With mortgage rates holding below 5%, there has rarely been a better time to refinance your home. But with a one-two punch of tighter credit and falling prices roiling homeowners, the process has never been more difficult.
In the Sacramento, Calif., area, Michael McGee of Winchester McGee Financial estimates that one in four of his customers can't get a loan approved. In Plano, Texas, Rodney Anderson, a mortgage lender, says the rate sheet of mortgage programs he can offer customers has shrunk to two pages from 42 during the housing boom.
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That doesn't mean you shouldn't investigate your options. Lowering your mortgage payment — or at least locking in a long-term low rate — can free up cash for other needs, such as repaying other debt or replenishing your retirement accounts, while reducing your financial stress.
In addition, if you're older than 40, shortening your mortgage term now could help leave you mortgage-free in retirement, reducing the income you'll need to generate from your battered 401(k).
But before you jump in, you should know that most single-family home loans today need to fall within Fannie Mae and Freddie Mac limits — up to $417,000 in most places, and up to $729,750 in certain high-cost cities such as San Francisco and New York. "Jumbo" mortgages, or those larger than those limits, are still very hard to find.
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Then you'll need two crucial and tough-to-acquire bits of information: your credit score and your home's current value. Those will determine whether you can refinance at all and how close you can get to the lowest rates available. Even then, you may find the process unusually long and unpleasant; some banks are taking up to 90 days to complete a refinancing.
If you got your current mortgage in the past few years, when less documentation was needed, you may be surprised by the financial colonoscopy that awaits you. You will need pay stubs, bank statements, brokerage statements and maybe tax returns to convince the lender that you can and will repay the loan. If you're self-employed, you may be asked for a profit-and-loss statement for this year; if you rely on bonus income, expect the lender to assume this year's bonus will be a lot less than last year's.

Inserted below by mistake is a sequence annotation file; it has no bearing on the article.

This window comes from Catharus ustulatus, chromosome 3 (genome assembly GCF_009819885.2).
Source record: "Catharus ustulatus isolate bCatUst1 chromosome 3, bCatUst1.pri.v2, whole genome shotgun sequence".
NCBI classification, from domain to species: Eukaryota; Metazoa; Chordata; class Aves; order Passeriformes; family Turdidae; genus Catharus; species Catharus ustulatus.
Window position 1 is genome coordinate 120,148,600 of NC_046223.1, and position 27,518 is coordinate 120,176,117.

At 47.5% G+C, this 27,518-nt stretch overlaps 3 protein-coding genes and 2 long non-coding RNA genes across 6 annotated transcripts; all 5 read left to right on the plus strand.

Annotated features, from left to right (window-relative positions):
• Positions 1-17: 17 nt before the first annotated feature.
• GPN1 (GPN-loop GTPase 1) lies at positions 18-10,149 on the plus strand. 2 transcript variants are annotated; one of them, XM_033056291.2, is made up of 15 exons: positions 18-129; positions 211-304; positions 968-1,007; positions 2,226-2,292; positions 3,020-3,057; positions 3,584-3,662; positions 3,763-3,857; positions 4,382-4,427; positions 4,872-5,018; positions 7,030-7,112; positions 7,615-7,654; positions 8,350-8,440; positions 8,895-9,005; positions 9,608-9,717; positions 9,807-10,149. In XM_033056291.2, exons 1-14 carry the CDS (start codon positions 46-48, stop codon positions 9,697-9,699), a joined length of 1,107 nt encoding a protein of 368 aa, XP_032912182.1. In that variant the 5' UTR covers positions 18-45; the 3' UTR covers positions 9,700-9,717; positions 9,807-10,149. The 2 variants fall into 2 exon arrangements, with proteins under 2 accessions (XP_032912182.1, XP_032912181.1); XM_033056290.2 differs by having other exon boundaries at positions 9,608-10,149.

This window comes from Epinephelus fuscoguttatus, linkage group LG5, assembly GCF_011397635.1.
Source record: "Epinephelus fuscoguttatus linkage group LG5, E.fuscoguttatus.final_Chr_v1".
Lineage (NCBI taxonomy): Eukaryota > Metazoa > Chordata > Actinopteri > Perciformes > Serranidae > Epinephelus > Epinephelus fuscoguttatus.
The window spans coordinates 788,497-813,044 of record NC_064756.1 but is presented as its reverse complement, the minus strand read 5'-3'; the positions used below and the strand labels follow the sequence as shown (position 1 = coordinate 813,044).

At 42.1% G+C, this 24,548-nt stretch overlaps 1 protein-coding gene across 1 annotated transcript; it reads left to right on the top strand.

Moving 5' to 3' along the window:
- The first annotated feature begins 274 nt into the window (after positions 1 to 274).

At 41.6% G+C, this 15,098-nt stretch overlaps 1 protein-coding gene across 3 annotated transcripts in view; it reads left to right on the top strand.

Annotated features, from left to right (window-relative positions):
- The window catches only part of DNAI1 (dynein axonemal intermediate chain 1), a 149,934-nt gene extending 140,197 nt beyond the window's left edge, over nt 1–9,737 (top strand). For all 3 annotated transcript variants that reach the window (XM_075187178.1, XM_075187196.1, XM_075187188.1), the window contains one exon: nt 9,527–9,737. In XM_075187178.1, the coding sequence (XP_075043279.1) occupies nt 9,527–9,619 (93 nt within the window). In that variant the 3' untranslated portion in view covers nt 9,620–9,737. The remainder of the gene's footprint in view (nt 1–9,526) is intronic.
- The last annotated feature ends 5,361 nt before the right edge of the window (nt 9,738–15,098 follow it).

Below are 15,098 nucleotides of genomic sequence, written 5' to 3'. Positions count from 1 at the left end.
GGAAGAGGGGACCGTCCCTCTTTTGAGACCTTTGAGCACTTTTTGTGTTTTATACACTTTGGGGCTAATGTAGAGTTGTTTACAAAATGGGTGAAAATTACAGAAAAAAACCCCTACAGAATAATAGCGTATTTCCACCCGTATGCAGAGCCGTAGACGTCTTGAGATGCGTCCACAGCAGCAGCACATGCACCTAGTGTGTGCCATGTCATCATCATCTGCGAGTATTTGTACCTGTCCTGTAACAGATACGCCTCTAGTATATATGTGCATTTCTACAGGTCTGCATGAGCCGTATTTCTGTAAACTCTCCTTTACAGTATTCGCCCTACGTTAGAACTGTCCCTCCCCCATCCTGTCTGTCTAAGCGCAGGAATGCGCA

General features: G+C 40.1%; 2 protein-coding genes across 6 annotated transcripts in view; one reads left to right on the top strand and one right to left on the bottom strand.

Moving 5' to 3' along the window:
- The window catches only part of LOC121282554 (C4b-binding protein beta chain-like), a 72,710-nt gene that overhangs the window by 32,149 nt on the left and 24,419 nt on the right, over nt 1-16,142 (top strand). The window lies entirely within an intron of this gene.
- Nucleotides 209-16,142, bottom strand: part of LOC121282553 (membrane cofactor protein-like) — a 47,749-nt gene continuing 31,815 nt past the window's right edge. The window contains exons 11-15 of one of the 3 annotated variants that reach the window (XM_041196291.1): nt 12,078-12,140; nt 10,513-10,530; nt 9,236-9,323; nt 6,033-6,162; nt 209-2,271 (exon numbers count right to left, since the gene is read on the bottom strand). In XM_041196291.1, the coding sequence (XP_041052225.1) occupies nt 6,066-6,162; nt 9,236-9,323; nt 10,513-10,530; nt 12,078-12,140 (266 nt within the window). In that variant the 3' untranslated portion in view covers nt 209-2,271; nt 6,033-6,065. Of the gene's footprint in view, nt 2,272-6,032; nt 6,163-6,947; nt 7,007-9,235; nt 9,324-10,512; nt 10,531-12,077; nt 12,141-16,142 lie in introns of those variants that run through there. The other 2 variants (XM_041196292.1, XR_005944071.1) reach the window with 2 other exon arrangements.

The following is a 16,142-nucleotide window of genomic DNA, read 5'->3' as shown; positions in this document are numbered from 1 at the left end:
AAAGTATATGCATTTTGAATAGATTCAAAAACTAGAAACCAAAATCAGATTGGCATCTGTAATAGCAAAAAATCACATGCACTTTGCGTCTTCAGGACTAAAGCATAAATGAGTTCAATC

Here's what you need to know before you start the application process:
What's your equity? Having some equity in your house is key to getting a new loan. If your current mortgage is less than 80% of the value of your home or less than 75% of your condominium or co-op, you should have refinancing options.
If your mortgage is between 80% and 105% of your home value, you're current on your payments and your loan was bought by Fannie Mae or Freddie Mac, you may be able to refinance under a two-month-old government program called "Making Home Affordable." Some kinks are still being worked out, and Fannie and Freddie have different requirements, so go to the program's Web site or contact your mortgage servicer to see if you qualify.
Sometimes under this program, Fannie and Freddie will waive appraisals and other underwriting steps. And if you're refinancing a Veterans Administration or Federal Housing Administration loan, a new appraisal isn't needed.
Securing an appraisal. The trickier question: With home values sinking in some parts of the country, what's your home worth? Appraisers may use foreclosure sales or other distressed sales in your area to assess your home's value, not just conventional sales. And since the appraisal is for the benefit of the lender, not the consumer, you have little, if any, say in the process.
On May 1, a new Home Valuation Code of Conduct took effect, which is intended to keep mortgage brokers and others from influencing appraisal values. As a result, only lenders, not mortgage salesmen, may hire and pay appraisers, often using middlemen known as appraisal management companies.
The process is too new to know what the impact will be, but some mortgage lenders and brokers fret that national appraisal management companies may not know much about their areas. "We're getting calls from Indiana about a co-op on 17th Street," says Melissa Cohn, president of Manhattan Mortgage Co. in New York, one of the nation's largest mortgage originators.